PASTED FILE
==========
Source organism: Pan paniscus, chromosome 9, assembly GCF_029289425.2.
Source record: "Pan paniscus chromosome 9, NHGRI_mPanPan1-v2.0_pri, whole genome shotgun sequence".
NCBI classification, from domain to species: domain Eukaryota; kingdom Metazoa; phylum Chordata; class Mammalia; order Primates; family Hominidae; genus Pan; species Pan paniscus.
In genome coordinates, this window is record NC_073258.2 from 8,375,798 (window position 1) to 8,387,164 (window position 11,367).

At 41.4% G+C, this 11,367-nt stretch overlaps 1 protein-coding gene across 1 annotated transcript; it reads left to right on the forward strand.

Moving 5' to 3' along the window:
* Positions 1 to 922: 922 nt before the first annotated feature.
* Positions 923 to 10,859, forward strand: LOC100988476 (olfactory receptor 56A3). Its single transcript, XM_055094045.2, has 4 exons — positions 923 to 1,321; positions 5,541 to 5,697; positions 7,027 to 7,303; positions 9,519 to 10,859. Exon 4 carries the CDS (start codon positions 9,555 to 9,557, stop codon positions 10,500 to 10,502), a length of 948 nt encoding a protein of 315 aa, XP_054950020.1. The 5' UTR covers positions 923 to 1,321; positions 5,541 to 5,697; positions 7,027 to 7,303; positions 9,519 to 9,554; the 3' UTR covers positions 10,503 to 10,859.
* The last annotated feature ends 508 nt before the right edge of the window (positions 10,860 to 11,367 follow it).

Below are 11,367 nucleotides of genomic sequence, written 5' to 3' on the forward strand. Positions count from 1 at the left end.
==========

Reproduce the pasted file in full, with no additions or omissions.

Source organism: Pan paniscus, chromosome 9, assembly GCF_029289425.2.
Source record: "Pan paniscus chromosome 9, NHGRI_mPanPan1-v2.0_pri, whole genome shotgun sequence".
NCBI classification, from domain to species: domain Eukaryota; kingdom Metazoa; phylum Chordata; class Mammalia; order Primates; family Hominidae; genus Pan; species Pan paniscus.
In genome coordinates, this window is record NC_073258.2 from 8,375,798 (window position 1) to 8,387,164 (window position 11,367).

At 41.4% G+C, this 11,367-nt stretch overlaps 1 protein-coding gene across 1 annotated transcript; it reads left to right on the forward strand.

Moving 5' to 3' along the window:
* Positions 1 to 922: 922 nt before the first annotated feature.
* Positions 923 to 10,859, forward strand: LOC100988476 (olfactory receptor 56A3). Its single transcript, XM_055094045.2, has 4 exons — positions 923 to 1,321; positions 5,541 to 5,697; positions 7,027 to 7,303; positions 9,519 to 10,859. Exon 4 carries the CDS (start codon positions 9,555 to 9,557, stop codon positions 10,500 to 10,502), a length of 948 nt encoding a protein of 315 aa, XP_054950020.1. The 5' UTR covers positions 923 to 1,321; positions 5,541 to 5,697; positions 7,027 to 7,303; positions 9,519 to 9,554; the 3' UTR covers positions 10,503 to 10,859.
* The last annotated feature ends 508 nt before the right edge of the window (positions 10,860 to 11,367 follow it).

Below are 11,367 nucleotides of genomic sequence, written 5' to 3' on the forward strand. Positions count from 1 at the left end.